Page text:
• Currier & Ives lithograph depicting the bombardment of Fort Sumter

    Fort Sumter

    National Monument South Carolina

There are park alerts in effect.
hide Alerts »
  • No Elevator Service at Fort Sumter

    The museum, restrooms, bookstore, and top level of Fort Sumter are only accessible by climbing stairs. For more information, visit the link below or please call (843) 883-3123. More »

Holiday Closures 2005

Subscribe RSS Icon | What is RSS
Date: November 14, 2005
Contact: Bill Martin, (843) 883-3123 x 41

Superintendent John Tucker announced today that Fort Sumter National Monument and Charles Pinckney National Historic Site will be closed for the Thanksgiving Day, Christmas Day and New Year’s Day holidays this year.

Fort Sumter National Monument includes historic Fort Sumter in Charleston Harbor, the Fort Sumter Visitor Education Center at Liberty Square in downtown Charleston, and Fort Moultrie on Sullivan’s Island. Charles Pinckney National Historic Site is located on Long Point Road in Mount Pleasant.

“These three days are the only three of the year that our sites are closed to the public on a regular basis,” said Superintendent Tucker. “In the past our visitation on these days has been very low. Closing on the holidays not only allows staff members to spend time with their families but also saves the Park Service from paying holiday rates for those who would have worked those days. That money can be used for other purposes such as for historic preservation projects.”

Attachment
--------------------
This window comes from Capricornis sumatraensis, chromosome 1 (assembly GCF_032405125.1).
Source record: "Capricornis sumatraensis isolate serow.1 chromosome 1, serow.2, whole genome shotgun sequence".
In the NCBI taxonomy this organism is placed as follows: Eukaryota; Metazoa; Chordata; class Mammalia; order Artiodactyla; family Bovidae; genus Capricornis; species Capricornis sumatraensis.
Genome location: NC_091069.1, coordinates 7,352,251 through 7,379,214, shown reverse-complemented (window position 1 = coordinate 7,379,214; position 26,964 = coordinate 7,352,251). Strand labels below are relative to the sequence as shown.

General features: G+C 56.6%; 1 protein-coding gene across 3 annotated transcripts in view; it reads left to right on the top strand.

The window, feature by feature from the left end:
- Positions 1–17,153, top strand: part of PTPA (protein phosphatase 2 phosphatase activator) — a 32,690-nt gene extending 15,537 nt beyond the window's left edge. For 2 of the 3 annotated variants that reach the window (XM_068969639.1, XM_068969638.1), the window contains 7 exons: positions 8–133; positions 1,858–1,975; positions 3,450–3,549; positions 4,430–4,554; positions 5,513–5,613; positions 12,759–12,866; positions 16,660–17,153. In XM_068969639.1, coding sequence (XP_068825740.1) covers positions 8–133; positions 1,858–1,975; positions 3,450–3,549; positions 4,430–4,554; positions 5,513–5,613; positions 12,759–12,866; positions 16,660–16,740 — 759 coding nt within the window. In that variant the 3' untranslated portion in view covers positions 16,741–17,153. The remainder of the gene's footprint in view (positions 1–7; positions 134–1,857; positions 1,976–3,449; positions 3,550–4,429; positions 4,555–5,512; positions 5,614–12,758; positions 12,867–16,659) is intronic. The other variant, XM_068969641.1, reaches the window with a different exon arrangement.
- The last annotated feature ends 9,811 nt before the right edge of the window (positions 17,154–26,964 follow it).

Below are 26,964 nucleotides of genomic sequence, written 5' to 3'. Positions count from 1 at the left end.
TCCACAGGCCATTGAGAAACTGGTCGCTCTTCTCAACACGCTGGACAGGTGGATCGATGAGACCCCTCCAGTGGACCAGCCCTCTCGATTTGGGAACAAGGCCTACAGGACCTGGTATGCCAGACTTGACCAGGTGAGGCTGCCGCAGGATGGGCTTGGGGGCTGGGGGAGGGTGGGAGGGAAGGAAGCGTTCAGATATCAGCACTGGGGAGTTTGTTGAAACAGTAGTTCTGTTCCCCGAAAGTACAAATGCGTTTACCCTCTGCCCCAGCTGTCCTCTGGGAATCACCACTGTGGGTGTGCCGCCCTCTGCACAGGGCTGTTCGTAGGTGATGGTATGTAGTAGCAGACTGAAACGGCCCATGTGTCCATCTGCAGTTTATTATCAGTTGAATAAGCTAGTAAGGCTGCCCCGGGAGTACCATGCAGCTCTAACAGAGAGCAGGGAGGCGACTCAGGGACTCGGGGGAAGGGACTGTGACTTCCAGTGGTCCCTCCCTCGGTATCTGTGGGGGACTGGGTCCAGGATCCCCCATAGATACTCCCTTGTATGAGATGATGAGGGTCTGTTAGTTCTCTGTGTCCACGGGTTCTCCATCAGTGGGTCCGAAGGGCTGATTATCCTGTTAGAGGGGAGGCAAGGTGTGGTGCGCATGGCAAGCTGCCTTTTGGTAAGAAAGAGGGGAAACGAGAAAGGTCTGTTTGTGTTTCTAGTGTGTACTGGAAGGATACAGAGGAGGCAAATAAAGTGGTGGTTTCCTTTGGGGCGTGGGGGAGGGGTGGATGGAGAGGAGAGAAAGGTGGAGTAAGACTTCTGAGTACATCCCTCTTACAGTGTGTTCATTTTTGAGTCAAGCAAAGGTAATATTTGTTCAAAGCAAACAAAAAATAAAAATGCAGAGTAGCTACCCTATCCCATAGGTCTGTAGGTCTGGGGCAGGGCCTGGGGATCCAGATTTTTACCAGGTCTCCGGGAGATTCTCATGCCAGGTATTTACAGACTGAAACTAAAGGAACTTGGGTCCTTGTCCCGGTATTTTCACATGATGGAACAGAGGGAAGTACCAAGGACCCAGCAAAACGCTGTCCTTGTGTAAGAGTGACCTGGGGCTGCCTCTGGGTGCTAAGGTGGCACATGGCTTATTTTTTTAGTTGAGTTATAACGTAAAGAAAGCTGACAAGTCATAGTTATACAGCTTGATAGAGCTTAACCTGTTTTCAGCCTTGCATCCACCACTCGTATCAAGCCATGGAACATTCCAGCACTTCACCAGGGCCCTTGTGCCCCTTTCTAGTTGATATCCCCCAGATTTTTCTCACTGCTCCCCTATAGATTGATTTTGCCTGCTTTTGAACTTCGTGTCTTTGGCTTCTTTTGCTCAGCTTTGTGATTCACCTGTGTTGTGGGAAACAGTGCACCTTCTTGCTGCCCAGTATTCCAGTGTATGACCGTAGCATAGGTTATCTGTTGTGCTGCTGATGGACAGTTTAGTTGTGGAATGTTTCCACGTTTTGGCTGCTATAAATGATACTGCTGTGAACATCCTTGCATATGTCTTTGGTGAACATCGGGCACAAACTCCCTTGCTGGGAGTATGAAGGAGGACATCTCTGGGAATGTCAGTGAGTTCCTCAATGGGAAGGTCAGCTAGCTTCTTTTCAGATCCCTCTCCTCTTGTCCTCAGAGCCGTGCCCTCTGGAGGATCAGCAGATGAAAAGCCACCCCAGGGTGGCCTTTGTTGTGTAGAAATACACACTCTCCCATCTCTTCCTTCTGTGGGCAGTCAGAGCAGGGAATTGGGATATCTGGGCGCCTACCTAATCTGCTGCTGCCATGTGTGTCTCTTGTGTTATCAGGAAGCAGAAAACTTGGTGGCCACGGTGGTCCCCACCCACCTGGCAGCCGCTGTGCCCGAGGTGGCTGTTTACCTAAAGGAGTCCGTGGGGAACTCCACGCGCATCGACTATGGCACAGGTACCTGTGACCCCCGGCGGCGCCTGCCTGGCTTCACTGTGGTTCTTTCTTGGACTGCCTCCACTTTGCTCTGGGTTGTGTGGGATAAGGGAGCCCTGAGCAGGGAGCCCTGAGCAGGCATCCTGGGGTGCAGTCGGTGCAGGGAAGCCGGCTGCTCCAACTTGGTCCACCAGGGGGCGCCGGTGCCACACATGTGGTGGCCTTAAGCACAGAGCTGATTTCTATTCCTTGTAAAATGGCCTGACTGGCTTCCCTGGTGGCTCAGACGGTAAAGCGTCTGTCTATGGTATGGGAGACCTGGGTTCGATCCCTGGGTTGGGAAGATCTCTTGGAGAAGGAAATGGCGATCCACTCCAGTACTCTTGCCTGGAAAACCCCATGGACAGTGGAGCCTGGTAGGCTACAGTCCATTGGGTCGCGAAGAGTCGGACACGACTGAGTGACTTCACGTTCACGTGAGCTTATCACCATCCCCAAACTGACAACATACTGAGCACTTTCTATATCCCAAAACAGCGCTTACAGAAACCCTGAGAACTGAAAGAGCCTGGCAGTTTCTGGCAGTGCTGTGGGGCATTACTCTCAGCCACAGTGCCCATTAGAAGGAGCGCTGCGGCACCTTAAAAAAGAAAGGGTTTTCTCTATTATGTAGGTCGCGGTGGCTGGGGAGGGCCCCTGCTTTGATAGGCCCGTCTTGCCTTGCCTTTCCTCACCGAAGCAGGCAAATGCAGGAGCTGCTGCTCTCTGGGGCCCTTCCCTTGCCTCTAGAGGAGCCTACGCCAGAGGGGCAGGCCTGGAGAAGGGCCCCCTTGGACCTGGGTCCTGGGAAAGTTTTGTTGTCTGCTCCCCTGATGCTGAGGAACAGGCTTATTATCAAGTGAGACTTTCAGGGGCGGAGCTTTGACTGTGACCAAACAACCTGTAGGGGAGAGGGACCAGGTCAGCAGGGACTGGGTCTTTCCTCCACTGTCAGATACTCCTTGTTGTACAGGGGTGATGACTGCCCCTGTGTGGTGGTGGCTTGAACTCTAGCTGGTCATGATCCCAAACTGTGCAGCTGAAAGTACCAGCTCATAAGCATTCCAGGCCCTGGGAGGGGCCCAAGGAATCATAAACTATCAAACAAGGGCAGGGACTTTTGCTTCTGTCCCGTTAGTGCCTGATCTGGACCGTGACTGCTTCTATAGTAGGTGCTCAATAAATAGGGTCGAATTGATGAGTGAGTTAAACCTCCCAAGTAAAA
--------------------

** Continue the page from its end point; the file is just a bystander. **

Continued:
Fort Sumter is open daily with ferry tours departing at various times based on the time of year. The Fort Sumter Visitor Education Center is open daily from 8:30 a.m. to 5:00 p.m. Fort Moultrie and Charles Pinckney National Historic Site are open from 9:00 to 5:00 daily. For more information, call 843-883-3123.

Did You Know?

Fort Sumter as seen from the water.

Fort Sumter's island was constructed with a foundation of over 70,000 tons of granite and other rock. For over a decade contractors from as far away as New York and the Boston area delivered this material by ship and dumped it on a shoal in Charleston Harbor. Fort Sumter National Monument, SC